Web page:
I work as Software Tester and donate a part of my income.
I got into EA in 2012.
Isn’t that a good thing? I hope it stays like this. Then the forum stays interesting for people who are specialized in certain fields or cause areas.
Participating in the Forum is seen as a pretty important “badge” of belonging in EA,
Why do you believe this is true? I’ve met—online and offline—many higly involved people who never post or comment on the forum. Maybe that’s even the majority of the EA people I know. Some of them even never or seldom read anything here (I guess).
Maybe edit your original comment? I think it’s information that is worth explaining more clearly.
I can totally relate to the feeling of wanting to do more than “just donate”. I strongly agree with Henry (and others) that donating is an accessible way to have an impact, small donations from individuals are valuable. But “just donate” may not be enough for people with a strong altruistic motivation.It can be for someone that donating is not only a way to have some impact, but actually the way to have the most impact with their career, given their limited talent. I don’t know if that is the case for you, nor for the person who is reading along here, but it might apply to some people. I do believe that it applies to me, and I have been working in normal jobs for 8 years and donating a significant part of my income.In my experience, being altruistically motivated and “just donate” is a challenging combination. My monkey brain wants connection to the community, and to the organization and the cause I am donating to. If I were less motivated, I would just be satisfied throwing 10 percent of my income at whatever charity GiveWell recommends . If I were less “dumb” had a different set of talents, I would do fulltime direct work. I experience a lot of excitement and commitment for EA causes, but I need to hold myself back, because my priority is be to optimize my income and keep my living budget modest. What helped me deal with it, is to remind myself that it is just bad luck that I need to live with both high motivation and unfitting abilities—and that doing something is much much better than doing nothing (see also this comment above).
Strong upvote because this question is action relevant.Maybe Alexander Berger’s thoughts are helpful?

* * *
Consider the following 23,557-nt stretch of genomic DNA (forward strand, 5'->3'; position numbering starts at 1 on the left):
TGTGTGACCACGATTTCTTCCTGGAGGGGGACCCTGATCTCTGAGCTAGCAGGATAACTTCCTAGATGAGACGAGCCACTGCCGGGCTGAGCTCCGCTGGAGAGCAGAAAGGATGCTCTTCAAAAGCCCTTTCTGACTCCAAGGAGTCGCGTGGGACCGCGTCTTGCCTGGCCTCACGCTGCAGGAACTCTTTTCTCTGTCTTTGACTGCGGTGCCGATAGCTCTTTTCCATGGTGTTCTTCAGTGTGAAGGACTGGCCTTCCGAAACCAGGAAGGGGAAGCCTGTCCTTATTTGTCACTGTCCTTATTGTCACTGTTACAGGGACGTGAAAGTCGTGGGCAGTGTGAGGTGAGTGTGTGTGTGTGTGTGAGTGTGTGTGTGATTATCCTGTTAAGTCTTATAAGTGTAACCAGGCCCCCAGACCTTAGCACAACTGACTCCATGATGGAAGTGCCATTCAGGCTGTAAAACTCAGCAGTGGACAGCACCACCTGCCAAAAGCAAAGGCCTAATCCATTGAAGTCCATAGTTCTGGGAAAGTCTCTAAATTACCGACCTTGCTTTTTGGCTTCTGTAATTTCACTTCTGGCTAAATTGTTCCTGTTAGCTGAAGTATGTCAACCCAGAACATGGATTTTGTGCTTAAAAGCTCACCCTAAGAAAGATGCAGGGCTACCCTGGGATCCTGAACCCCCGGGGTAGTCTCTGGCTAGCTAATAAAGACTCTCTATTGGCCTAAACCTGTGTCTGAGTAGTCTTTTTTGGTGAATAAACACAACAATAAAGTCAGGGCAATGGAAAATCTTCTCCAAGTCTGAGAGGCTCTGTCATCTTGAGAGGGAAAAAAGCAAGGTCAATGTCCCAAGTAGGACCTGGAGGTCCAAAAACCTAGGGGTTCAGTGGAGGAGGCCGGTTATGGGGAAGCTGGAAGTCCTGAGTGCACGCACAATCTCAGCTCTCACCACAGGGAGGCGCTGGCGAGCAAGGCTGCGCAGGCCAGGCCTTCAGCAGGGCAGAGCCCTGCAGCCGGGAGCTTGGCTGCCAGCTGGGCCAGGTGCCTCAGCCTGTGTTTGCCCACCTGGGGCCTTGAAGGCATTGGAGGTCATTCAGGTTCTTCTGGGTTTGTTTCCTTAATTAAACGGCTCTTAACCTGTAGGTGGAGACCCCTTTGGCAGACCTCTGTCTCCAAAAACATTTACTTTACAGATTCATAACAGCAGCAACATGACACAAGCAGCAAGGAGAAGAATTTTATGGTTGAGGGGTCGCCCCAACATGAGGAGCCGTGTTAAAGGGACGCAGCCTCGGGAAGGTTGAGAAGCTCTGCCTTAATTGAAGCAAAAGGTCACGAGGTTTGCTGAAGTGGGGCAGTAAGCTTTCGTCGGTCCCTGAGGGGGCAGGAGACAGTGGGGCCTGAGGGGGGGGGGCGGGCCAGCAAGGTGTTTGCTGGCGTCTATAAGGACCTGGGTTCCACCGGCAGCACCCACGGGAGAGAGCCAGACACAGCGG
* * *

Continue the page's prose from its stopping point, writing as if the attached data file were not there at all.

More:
See also Benjamin Todd’s post: Let’s stop saying ‘funding overhang’ - EA Forum (effectivealtruism.org)
Ozy wrote a great post about the being a more and less dedicated EAs.
Take care! I can say the comic resonates very well with my experience :) of the EA-break I took in 2018. Take the time you need and remember it’s ok to not return to EA if that’s best.
Nice! I’m wondering what others people’s answers are. Mine is a little bit different and doesn’t have much to do with indvidual productivity, but how to coordinate with others. It applies more to people working in tightly interconnected teams. (And I do not master this skill myself).
minimize waiting for other people
If I don’t move forward with (especially bigger) things at work it is often because I need to wait for someone else.Avoid being dependent on others as much as you can. Come up with workarounds. Ask your access and permissions as early as possible.But when you inevitably do need something from someone, don’t be afraid to ask, and don’t don’t don’t procrastinate it. Be clear in what you ask them and why. When you finally got the a time slot with a busy person, be well-prepared so that you can ask and discuss everything in one session. Respect your colleague’s time and priorities—they might be juggling many balls and yours is only one of them.
Be reliable yourself and avoid that others need to wait for you—treat others the way you want to be treated. If it’s many times the same person that you need to wait for, discuss it with your manager, the person themselves, or the team (whatever is most appropriate in your situation).
Don’t beat yourself up if you’re unproductive because your most important task is on hold. If you need to wait for a short time, take a break instead or do something simple, rather than switching to another complex task.
Today I woudn’t have gotten anything done if I didn’t find out a way to insert my test data into the database myself rather than wait 2 days for my colleague before they have time to prepare me an interface.(Crossposted from local group slack where someone else shared a link to this article)Edited for more context.
Calling them “truths” goes too far for me.I have beliefs that very few people agree with me on, but I would not call them “truths”. Some of them are not beliefs about objective facts, and even those that are about facts, I am less than 99.9 percent sure that they are true.